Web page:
The leader of the Milford Independent Party said concerns about affordable housing drove some of this year’s decisions when the committee gathered recently to choose candidates to cross-endorse in the November elections.

At the top of the ticket, the Independents are backing Republicans Paula Smith for mayor and Joanne Rohrig for city clerk.

Smith is running against incumbent Democrat Mayor Ben Blake; Rohrig, the current city clerk, is being challenged by Democrat Brendan Casey.

The Milford Independent Party only has 11 registered members, though those numbers swell to 276 when counting those registered as Independent — minus the Milford tag — according to the registrar of voters office. That compares to 6,808 registered Republicans; 8,799 registered Democrats and 16,171 unaffiliated voters.

But even with those relatively low Independent numbers, the party has wielded some power in recent years.

Several of the Republican and Democratic candidates running for office in the November elections attended the Milford Independent Party’s committee meeting this past weekend to offer their views on issues.

Rocco Frank, head of the Milford Independent Party, said the top issue for his party is affordable housing in Milford.

“The top item discussed across the board is the ongoing challenges with 8-30g [the affordable housing legislation], clarity on Mayor Blake’s position, restrictions on the use of expert witnesses to testify on behalf of Milford, especially in the 8-30g appeals court, and the ongoing situations whereby the city is consuming money on 8-30g appeals,” Frank said. “All endorsed candidates expressed their willingness to work with our state legislators to reform 8-30g.”

Frank, who was vocal in fighting a Wheelers Farms Road development plan, said the 180-unit apartment complex that was proposed on Wheelers Farms Road and denied by Milford’s Planning and Zoning Board is drawing a lot of concern from members of the Milford Independent Party. Even though the P&Z denied the plan, residents fear it is not a done issue because the developer is filing an appeal of the denial.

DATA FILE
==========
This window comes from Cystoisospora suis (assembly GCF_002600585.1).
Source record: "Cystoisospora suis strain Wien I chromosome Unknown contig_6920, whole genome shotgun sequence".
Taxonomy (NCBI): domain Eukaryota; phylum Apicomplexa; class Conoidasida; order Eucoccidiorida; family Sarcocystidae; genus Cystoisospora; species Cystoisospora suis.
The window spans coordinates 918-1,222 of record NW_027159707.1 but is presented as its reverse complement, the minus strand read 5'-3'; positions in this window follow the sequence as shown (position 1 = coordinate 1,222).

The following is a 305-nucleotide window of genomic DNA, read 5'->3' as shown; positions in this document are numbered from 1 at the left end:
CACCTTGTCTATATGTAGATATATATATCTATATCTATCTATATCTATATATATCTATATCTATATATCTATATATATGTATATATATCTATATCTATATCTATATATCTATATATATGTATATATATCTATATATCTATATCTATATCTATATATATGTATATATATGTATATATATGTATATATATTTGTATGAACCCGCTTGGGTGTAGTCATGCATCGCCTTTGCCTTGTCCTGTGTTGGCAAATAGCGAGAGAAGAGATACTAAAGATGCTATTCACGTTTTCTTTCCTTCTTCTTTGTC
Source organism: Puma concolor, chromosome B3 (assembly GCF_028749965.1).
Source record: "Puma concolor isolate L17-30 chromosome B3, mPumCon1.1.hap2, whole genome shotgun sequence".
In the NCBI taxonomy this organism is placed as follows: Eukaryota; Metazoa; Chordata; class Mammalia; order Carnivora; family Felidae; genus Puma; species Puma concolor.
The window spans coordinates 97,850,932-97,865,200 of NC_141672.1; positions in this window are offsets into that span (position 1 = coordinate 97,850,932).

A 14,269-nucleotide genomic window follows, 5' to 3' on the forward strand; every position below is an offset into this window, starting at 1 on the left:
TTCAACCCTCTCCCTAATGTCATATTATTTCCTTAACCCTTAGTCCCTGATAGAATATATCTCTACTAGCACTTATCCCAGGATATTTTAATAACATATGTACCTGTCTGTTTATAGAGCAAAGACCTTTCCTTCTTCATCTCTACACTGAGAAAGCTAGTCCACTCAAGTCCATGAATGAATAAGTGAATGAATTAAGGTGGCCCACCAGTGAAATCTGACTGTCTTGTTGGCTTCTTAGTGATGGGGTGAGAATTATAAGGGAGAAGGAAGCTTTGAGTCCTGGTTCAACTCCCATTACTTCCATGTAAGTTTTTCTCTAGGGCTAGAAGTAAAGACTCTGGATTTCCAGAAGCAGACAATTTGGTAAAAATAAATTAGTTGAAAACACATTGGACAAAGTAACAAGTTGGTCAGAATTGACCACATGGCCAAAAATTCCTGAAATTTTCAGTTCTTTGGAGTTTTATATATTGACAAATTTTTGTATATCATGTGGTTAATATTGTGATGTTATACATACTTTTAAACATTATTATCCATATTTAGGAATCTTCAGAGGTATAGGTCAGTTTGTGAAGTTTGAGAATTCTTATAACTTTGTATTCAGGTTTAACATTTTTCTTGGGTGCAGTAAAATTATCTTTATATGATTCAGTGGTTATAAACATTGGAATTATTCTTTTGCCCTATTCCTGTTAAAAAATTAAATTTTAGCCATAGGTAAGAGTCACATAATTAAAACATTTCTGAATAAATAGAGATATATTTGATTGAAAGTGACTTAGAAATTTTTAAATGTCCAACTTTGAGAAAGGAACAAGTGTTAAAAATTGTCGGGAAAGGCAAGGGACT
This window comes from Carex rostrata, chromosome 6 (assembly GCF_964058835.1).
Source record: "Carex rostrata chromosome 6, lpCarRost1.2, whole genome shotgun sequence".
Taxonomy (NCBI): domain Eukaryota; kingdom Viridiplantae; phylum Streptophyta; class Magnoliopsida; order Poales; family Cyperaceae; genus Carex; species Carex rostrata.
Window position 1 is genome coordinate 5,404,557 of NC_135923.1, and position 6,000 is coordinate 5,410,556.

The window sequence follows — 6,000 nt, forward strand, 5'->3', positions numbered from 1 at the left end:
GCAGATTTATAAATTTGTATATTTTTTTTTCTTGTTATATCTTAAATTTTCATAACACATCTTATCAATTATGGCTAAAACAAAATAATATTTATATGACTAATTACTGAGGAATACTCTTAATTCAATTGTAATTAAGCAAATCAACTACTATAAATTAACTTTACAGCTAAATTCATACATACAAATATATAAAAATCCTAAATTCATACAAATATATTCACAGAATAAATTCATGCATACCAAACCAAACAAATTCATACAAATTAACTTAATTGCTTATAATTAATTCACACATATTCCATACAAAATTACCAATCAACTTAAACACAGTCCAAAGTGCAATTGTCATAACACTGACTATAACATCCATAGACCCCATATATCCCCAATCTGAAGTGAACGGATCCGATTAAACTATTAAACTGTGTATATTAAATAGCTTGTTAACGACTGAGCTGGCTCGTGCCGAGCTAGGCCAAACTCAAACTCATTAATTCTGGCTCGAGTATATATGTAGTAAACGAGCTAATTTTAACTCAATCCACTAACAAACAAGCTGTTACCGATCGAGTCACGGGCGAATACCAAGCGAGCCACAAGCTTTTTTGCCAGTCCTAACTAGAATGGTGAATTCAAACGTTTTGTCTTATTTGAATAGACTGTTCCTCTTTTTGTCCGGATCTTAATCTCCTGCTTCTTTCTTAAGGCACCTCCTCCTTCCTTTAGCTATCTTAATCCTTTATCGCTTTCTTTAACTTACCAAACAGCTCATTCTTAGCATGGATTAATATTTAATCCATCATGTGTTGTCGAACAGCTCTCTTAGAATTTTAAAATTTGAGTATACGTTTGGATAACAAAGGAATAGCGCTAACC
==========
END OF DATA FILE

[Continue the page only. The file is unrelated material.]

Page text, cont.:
In addition to Smith and Rohrig, the Milford Independents voted to back the following candidates:

Greta Stanford (D), Ellen Beatty (D), and Anthony Giannattasio (R) for aldermen in the 1st district.

Jeremy Grant (R) for alderman in the 2nd District.

Philip Zetye (D) and Suzanne DiBiase (R) for Board of Education members in the 5th District.

John Grant (R) for Planning and Zoning board in the 5th District.

The Milford Independent Party’s cross-endorsements, initially seen as unimportant and even drawing criticism from some major party representatives in the past, have become more sought after in recent years. In several past elections Independent Party cross-endorsements have affected races because the candidate’s name appears on the ballot twice — once for their own party, and then again for the Independent Party. The combined votes in some cases gave cross-endorsed candidates the edge over their opponent.

Republican Town Committee Chairman Paul Beckwith said the GOP in Milford has always held respect for the Independents and appreciates their cross-endorsements.

“For many years now the Milford Republicans have recognized and respected the strength of the Independent Party voice in Milford and truly appreciate the opportunity to again present our vision for Milford to their caucus,” Beckwith said.

Democratic Town Committee Chairman Rich Smith attended the Milford Independent Party’s endorsement meeting and said he was skeptical of the nominating process: Nominations took place at Frank’s house Saturday evening, Smith said.

“Despite being in the room for part of the Milford Independent Party ‘convention’, I remain completely stumped on how it worked,” Smith said. “There was Rocco and his wife and five other people, so a total of seven folks deciding endorsements.”

Smith also questioned the focus on the affordable housing legislation, saying, “That is a state issue.”

He said the party has the power to affect races, but wonders if that’s real power.

“They get about 100 to 150 votes in the line so it can impact outcome,” Smith said. “The question is, where would those people have voted if the Milford Independent Party line was not there?”